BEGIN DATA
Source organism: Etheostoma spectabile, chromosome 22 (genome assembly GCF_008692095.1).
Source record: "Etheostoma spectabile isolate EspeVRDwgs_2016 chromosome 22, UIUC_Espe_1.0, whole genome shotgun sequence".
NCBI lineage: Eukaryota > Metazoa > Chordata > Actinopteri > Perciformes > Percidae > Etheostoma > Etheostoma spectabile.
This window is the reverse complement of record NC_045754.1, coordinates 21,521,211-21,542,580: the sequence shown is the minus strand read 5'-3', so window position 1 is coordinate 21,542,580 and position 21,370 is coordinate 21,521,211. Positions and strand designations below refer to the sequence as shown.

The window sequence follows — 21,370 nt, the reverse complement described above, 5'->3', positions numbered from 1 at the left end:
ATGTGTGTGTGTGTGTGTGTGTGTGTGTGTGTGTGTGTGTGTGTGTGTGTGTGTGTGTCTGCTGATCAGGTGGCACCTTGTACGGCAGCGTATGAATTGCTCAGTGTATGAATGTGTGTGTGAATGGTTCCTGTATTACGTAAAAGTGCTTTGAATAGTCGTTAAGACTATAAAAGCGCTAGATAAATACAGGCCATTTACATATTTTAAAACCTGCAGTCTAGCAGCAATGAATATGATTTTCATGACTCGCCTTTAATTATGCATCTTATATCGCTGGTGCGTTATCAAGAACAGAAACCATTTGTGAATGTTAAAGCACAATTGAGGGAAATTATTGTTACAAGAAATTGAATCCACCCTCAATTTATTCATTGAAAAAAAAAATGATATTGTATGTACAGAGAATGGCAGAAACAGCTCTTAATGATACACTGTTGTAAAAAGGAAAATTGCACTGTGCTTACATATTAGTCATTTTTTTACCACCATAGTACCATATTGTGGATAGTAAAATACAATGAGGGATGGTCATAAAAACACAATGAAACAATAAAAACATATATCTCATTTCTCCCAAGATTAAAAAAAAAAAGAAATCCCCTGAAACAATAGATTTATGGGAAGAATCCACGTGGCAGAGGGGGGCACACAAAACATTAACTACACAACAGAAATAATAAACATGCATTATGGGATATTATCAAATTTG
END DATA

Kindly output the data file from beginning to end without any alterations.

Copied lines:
Source organism: Etheostoma spectabile, chromosome 22 (genome assembly GCF_008692095.1).
Source record: "Etheostoma spectabile isolate EspeVRDwgs_2016 chromosome 22, UIUC_Espe_1.0, whole genome shotgun sequence".
NCBI lineage: Eukaryota > Metazoa > Chordata > Actinopteri > Perciformes > Percidae > Etheostoma > Etheostoma spectabile.
This window is the reverse complement of record NC_045754.1, coordinates 21,521,211-21,542,580: the sequence shown is the minus strand read 5'-3', so window position 1 is coordinate 21,542,580 and position 21,370 is coordinate 21,521,211. Positions and strand designations below refer to the sequence as shown.

The window sequence follows — 21,370 nt, the reverse complement described above, 5'->3', positions numbered from 1 at the left end:
ATGTGTGTGTGTGTGTGTGTGTGTGTGTGTGTGTGTGTGTGTGTGTGTGTGTGTGTGTCTGCTGATCAGGTGGCACCTTGTACGGCAGCGTATGAATTGCTCAGTGTATGAATGTGTGTGTGAATGGTTCCTGTATTACGTAAAAGTGCTTTGAATAGTCGTTAAGACTATAAAAGCGCTAGATAAATACAGGCCATTTACATATTTTAAAACCTGCAGTCTAGCAGCAATGAATATGATTTTCATGACTCGCCTTTAATTATGCATCTTATATCGCTGGTGCGTTATCAAGAACAGAAACCATTTGTGAATGTTAAAGCACAATTGAGGGAAATTATTGTTACAAGAAATTGAATCCACCCTCAATTTATTCATTGAAAAAAAAAATGATATTGTATGTACAGAGAATGGCAGAAACAGCTCTTAATGATACACTGTTGTAAAAAGGAAAATTGCACTGTGCTTACATATTAGTCATTTTTTTACCACCATAGTACCATATTGTGGATAGTAAAATACAATGAGGGATGGTCATAAAAACACAATGAAACAATAAAAACATATATCTCATTTCTCCCAAGATTAAAAAAAAAAAGAAATCCCCTGAAACAATAGATTTATGGGAAGAATCCACGTGGCAGAGGGGGGCACACAAAACATTAACTACACAACAGAAATAATAAACATGCATTATGGGATATTATCAAATTTG